Khanaqin

Khanaqin (Arabic: خانقين; Kurdish: Xaneqîn خانه‌قین) is a city in Iraq in Iraq's Diyala Governorate, near the Iranian border on the Alwand tributary of the Diyala River. It is the administrative center of the Khanaqin District, which comprises several towns (such as As-Sadiyah and Jalula) as well as hundreds of villages. The city is divided into two parts by the Alwand, which has played a significant role in land cultivation and the establishment of a strong rural society in the area.

Khanaqin

Arabic: 'خانقين

Kurdish: Xaneqîn
Alwand river and bridge
Alwand river and bridge
Khanaqin is located in Iraq
Khanaqin
Khanaqin
Khanaqin's location inside Iraq
Coordinates: 34°20′N 45°23′E / 34.333°N 45.383°ECoordinates: 34°20′N 45°23′E / 34.333°N 45.383°E
Country Iraq
GovernorateDiyala Governorate
DistrictKhanaqin
Elevation
602 ft (183 m)
Population
 (1990)
 • Total150,000
 [1]

People

The majority of the town's inhabitants are Shia Kalhor[2][3][4][5][6] Kurds. A sizable number of Turkmen live in the town. Small amounts of Shia Arabs are still left over from the Arabization policy of the Ba'athist regime; Khanaqin was subject to the Arabization policy of Ba'athist Iraq,[7] but this has been substantially reversed since the 2003 Invasion of Iraq.[8]

Higher education

There are two higher education centers in Khanaqin:

Climate

Khanaqin has a hot semi-arid climate (Köppen climate classification BSh).

Oil fields

The Naft Khana oil field is capable of producing up to 16,000 barrels per day (2,500 m3/d) of sweet light crude from an oil reserve that is also being tapped by Iran in Naft Shahr. Repairs to the oil plant were completed in March 2006 which restored it to its pre-war condition. The main elements affected were the gas-oil separation facility and the wet crude facility (which separates oil from water). Trucks currently transport oil to the Al Daura refinery in Baghdad. A 20,000-barrel-per-day (3,200 m3/d) oil refinery has been approved for construction in Khanaqin and oil from Naft Khana will be sent there when it is complete. During the 1970s the intensive Arabization and deportation policy of the Iraqi regime led Arabs to settle in this oil-rich city. Due to this policy, all Kurdish refinery workers and, at that time and place, their only Kurdish Engineer (Mr. Sheik Kader Sheik Rahem Talabani) were deported to the West of Iraq.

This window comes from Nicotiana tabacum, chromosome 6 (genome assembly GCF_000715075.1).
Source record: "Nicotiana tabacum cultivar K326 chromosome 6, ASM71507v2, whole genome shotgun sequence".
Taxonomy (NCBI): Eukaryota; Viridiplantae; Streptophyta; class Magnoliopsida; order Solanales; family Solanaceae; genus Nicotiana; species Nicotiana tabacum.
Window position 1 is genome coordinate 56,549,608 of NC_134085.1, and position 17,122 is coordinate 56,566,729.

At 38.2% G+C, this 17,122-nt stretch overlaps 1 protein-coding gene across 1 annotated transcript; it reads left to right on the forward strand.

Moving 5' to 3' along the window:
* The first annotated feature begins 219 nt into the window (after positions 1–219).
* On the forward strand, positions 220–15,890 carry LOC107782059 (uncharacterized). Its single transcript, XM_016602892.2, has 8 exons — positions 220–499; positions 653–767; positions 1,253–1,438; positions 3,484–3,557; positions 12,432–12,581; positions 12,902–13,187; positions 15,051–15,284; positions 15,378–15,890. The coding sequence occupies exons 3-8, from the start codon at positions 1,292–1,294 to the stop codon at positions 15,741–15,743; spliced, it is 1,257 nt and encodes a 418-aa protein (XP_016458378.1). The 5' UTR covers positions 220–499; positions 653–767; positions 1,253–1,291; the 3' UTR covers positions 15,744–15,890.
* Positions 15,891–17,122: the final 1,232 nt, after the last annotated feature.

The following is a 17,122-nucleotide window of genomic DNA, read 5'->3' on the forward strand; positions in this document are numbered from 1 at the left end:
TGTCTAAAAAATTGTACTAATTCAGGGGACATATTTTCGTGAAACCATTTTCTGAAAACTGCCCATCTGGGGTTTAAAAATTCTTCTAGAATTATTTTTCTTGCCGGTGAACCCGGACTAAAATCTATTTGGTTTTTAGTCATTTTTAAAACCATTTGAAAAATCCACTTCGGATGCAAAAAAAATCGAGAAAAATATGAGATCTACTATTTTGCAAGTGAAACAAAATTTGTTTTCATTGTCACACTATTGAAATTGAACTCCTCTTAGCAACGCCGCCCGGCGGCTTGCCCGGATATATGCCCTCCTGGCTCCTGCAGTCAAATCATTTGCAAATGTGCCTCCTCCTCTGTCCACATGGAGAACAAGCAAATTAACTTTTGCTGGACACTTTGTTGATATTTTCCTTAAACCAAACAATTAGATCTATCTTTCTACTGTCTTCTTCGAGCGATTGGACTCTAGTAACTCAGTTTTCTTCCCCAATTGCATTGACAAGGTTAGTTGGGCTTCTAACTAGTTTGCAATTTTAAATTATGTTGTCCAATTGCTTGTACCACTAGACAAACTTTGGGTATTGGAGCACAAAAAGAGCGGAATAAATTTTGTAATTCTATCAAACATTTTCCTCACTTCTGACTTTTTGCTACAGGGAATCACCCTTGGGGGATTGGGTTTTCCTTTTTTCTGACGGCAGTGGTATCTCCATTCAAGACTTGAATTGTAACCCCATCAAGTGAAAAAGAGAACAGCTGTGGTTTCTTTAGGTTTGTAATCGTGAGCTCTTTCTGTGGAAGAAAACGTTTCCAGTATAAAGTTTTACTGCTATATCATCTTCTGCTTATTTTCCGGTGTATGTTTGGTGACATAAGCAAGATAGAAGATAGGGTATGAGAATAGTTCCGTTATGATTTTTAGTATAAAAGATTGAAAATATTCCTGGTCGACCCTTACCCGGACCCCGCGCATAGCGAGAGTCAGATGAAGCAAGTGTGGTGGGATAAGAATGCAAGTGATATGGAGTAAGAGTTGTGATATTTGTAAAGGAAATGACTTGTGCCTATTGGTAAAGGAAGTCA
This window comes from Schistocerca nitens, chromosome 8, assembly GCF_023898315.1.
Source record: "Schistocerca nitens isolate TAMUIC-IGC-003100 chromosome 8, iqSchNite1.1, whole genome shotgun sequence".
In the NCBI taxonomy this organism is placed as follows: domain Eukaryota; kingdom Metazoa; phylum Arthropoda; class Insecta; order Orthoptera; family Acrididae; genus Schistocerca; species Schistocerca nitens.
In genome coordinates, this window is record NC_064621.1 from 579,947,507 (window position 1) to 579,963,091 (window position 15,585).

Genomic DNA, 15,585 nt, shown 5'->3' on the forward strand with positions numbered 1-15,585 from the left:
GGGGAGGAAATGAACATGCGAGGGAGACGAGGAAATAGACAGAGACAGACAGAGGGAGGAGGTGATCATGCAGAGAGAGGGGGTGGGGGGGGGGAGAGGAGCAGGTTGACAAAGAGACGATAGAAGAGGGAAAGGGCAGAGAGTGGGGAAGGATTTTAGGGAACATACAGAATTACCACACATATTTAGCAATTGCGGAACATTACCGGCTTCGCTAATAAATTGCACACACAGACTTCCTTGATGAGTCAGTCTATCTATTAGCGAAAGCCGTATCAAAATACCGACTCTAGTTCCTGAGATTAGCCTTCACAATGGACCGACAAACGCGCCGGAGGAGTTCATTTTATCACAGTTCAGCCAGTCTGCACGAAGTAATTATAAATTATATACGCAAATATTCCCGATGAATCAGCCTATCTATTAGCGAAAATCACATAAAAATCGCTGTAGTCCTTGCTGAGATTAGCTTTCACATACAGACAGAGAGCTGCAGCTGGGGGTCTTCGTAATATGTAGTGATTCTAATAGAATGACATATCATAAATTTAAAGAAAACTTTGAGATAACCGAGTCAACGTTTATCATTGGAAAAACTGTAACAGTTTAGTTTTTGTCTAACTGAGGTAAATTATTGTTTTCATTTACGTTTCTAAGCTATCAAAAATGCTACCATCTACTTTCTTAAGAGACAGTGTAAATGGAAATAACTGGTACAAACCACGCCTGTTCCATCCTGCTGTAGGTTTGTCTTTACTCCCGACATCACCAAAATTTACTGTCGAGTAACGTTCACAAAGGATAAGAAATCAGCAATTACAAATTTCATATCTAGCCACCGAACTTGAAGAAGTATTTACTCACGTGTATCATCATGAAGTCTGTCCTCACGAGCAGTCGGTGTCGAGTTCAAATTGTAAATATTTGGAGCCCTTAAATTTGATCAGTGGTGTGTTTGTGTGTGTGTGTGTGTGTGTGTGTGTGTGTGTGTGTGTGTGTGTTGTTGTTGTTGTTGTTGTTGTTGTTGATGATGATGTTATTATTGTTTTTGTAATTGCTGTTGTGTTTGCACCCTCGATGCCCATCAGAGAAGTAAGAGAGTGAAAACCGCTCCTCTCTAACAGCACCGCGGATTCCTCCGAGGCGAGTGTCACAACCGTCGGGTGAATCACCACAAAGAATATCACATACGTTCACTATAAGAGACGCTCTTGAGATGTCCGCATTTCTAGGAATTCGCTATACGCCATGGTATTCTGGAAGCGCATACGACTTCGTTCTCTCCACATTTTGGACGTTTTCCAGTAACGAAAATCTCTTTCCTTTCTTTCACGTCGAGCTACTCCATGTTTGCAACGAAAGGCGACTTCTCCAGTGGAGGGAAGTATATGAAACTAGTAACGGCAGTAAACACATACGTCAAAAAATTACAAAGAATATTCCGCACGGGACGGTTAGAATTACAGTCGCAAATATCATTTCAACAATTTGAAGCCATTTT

Notable people

References

  1. ^ "IRAQ City & Town Population Geography Population Map cities coordinates location". Tageo.com. 6 Feb 2011. Retrieved 6 Feb 2009.
  2. ^ دائرةالمعارف بزرگ اسلامی، جلد دهم، تهران ۱۳۸۰، ص. ۵۴۸–۵۴۹
  3. ^ کرد و پراکندگی او در گستره ایران زمین - ح. بهتویی - ۱۳۷۷ - تهران.
  4. ^ "Kurdish, Southern".
  5. ^ Rüdiger Schmitt: Die iranischen Sprachen in Gegenwart und Geschichte. Wiesbaden (Reichert) 2000,.
  6. ^ Rüdiger Schmitt (Hg.): Compendium Linguarum Iranicarum. Wiesbaden (Reichert) 1989,
  7. ^ http://www.understandingwar.org/region/diyala-%D8%AF%D9%8A%D8%A7%D9%84%D9%89
  8. ^ "Khanaqin, once known as 'city of tolerance,' still open to Arab refugees".
  9. ^ "Weatherbase: Historical Weather for Khanaqin, Iraq". Weatherbase. 2011. Retrieved on November 24, 2011.
  10. ^ "Leyla Qasim: Bride of Kurdistan - Peace and Collaborative Development Network". web.archive.org. 2012-05-23. Retrieved 2019-05-12.

KurdishGlobe article.

2005 Khanaqin bombings

2005 Khanaqin bombings were suicide attacks on two Shia mosques in Khanaqin, Iraq (near the Iranian border), on November 18, 2005.

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Imad Ahmad Sayfour (born 1955) is a Kurdish, Iraqi politician. He was born in Khanaqin in 1955 and graduated from Baghdad Technical Institute in 1980. He is a senior member of Iraqi President Jalal Talebani's Patriotic Union of Kurdistan and has served as Minister for Housing and Reconstruction and as Deputy Prime Minister in the Kurdistan Regional Government.

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Climate data for Khanaqin
Month Jan Feb Mar Apr May Jun Jul Aug Sep Oct Nov Dec Year
Average high °C (°F) 15
(59)
17
(62)
21
(70)
28
(82)
34
(94)
41
(105)
44
(111)
43
(110)
39
(103)
33
(92)
24
(76)
17
(63)
30
(86)
Average low °C (°F) 4
(39)
6
(43)
9
(48)
13
(56)
19
(67)
23
(73)
26
(79)
26
(78)
22
(71)
17
(62)
11
(51)
6
(43)
15
(59)
Average precipitation mm (inches) 48
(1.9)
61
(2.4)
71
(2.8)
38
(1.5)
23
(0.9)
0
(0)
0
(0)
0
(0)
0
(0)
2.5
(0.1)
28
(1.1)
79
(3.1)
350
(13.7)
Source: Weatherbase [9]
Districts of Iraq and their capitals
al-Anbar Governorate
Babil Governorate
Baghdad Governorate
Basra Governorate
Dhi Qar Governorate
Diyala Governorate
Dohuk Governorate
Erbil Governorate
Halabja Governorate
Karbala Governorate
Kirkuk Governorate
Maysan Governorate
Muthanna Governorate
Najaf Governorate
Nineveh Governorate
al-Qādisiyyah Governorate
Saladin Governorate
Sulaymaniyah Governorate
Wasit Governorate

Languages

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